This ought to be required reading for President Obama, and members of his Administration–though I am sure that epistemic closure will keep them from even skimming the article:
It’s ironic to see Obama criticizing the current campaign finance system at a time when Democrats control the White House, hold sizable majorities in both houses of Congress, and enjoy the myriad fundraising advantages that come with incumbency. The fact is that more money into the system is creating a competitive balance in politics.
It wasn’t long ago, during the Bush administration, that Democrats joined good-government types in complaining about how the perks of incumbency and partisan gerrymandering had made it exceedingly difficult for challengers to oust sitting Republican members. Between 2000 and 2004, only a relative handful of House races were considered competitive.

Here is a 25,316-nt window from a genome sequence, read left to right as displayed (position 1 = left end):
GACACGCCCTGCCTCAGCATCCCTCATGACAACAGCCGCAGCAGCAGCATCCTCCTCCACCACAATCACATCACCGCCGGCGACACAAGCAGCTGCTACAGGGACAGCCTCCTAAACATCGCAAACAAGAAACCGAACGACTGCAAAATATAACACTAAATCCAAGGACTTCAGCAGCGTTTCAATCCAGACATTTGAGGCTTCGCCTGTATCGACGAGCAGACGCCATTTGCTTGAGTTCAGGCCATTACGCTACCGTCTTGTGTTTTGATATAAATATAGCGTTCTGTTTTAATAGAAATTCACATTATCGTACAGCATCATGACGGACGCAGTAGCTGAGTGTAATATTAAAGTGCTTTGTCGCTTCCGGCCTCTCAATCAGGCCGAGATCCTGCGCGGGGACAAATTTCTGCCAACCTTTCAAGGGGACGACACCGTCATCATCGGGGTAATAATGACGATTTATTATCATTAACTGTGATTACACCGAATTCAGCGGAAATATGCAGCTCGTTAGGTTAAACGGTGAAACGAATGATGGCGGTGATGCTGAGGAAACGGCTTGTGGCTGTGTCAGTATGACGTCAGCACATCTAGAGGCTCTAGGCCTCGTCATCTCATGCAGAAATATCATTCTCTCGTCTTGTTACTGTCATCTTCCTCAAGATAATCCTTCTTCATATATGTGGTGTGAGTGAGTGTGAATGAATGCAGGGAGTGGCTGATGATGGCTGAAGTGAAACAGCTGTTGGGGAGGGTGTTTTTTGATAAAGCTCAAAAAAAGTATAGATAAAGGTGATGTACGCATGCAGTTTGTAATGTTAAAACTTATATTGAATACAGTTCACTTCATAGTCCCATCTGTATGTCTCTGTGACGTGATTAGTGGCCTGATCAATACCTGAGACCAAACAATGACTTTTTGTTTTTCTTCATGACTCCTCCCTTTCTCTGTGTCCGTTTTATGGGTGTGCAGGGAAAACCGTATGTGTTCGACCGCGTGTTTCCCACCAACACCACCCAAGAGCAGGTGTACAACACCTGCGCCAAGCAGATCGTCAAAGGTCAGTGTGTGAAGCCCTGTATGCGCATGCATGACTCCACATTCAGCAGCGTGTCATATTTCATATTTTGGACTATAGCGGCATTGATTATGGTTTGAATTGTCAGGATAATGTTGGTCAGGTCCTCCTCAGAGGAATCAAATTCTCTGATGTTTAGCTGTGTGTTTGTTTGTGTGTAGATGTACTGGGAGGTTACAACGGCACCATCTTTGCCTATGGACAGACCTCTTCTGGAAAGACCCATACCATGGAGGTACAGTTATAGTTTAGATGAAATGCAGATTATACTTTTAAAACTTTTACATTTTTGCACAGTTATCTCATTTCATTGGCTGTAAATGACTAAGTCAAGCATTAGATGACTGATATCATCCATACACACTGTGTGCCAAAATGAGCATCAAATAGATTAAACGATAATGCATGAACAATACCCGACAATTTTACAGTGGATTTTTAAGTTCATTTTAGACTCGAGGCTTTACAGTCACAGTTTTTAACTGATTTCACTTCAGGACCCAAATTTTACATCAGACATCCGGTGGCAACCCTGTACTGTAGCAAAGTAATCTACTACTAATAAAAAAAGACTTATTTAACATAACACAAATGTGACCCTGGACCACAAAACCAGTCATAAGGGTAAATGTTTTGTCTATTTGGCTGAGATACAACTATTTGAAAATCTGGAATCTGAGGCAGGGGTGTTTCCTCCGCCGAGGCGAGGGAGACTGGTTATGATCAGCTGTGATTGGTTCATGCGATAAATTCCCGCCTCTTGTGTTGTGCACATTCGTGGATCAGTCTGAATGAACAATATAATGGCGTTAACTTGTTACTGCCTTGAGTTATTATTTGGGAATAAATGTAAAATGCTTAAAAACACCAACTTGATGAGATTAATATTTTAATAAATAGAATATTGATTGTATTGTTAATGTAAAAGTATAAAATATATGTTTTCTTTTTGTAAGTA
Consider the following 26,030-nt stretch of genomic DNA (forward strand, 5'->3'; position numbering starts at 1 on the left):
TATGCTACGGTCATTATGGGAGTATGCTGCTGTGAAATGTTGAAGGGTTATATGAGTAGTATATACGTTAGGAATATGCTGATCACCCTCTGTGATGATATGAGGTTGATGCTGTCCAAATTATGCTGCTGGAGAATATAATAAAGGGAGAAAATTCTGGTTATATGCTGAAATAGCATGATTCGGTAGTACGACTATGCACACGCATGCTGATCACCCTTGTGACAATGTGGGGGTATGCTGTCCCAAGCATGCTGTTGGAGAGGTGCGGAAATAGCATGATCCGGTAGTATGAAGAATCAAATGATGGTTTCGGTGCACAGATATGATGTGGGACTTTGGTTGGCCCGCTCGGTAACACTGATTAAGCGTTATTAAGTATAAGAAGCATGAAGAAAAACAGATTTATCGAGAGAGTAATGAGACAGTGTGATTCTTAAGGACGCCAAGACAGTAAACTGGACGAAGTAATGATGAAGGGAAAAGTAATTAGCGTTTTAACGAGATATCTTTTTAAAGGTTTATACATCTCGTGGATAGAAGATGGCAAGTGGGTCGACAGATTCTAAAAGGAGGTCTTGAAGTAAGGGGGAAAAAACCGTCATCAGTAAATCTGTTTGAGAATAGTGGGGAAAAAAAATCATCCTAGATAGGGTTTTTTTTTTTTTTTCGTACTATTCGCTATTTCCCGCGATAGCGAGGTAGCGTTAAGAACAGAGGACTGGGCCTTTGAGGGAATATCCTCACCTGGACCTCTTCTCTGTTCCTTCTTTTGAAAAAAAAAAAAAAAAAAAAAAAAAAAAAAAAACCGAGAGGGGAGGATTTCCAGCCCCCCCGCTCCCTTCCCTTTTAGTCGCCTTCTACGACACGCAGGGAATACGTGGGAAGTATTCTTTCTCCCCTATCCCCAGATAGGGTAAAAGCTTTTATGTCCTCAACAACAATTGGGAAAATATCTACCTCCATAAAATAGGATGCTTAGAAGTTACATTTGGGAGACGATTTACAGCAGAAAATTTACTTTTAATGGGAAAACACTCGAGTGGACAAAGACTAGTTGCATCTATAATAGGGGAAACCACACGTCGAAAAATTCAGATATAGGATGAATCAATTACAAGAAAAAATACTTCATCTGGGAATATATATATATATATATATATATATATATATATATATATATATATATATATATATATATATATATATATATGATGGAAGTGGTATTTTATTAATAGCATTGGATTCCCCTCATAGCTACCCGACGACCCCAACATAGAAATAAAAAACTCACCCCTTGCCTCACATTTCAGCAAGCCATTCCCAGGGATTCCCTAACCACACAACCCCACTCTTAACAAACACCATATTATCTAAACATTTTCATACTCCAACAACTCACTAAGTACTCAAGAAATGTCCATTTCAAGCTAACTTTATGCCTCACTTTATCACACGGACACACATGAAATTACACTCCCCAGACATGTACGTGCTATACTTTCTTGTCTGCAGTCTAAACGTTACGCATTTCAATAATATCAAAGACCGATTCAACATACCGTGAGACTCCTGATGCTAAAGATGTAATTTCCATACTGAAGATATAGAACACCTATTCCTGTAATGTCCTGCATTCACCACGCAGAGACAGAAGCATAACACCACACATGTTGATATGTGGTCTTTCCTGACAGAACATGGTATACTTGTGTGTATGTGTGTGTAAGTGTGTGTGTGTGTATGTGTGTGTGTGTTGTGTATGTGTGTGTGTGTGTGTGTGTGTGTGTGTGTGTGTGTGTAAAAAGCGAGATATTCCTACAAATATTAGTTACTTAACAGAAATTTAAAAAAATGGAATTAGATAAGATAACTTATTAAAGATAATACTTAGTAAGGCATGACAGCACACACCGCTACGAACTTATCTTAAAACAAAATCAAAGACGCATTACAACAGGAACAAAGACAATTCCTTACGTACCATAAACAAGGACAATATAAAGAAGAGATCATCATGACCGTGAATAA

With three weeks before this year’s election, the Cook Political Report now rates nearly 90 Democratic-held House seats as at risk — by far the highest total of competitive races it has ever found — with 12 of 19 Democratic-held Senate seats in play. Democrats may charge that the outside money has created all these Republican opportunities. But the reality is the opposite: The poisonous political environment for Democrats, fueled by their own votes, is sparking the GOP’s financial momentum across the board.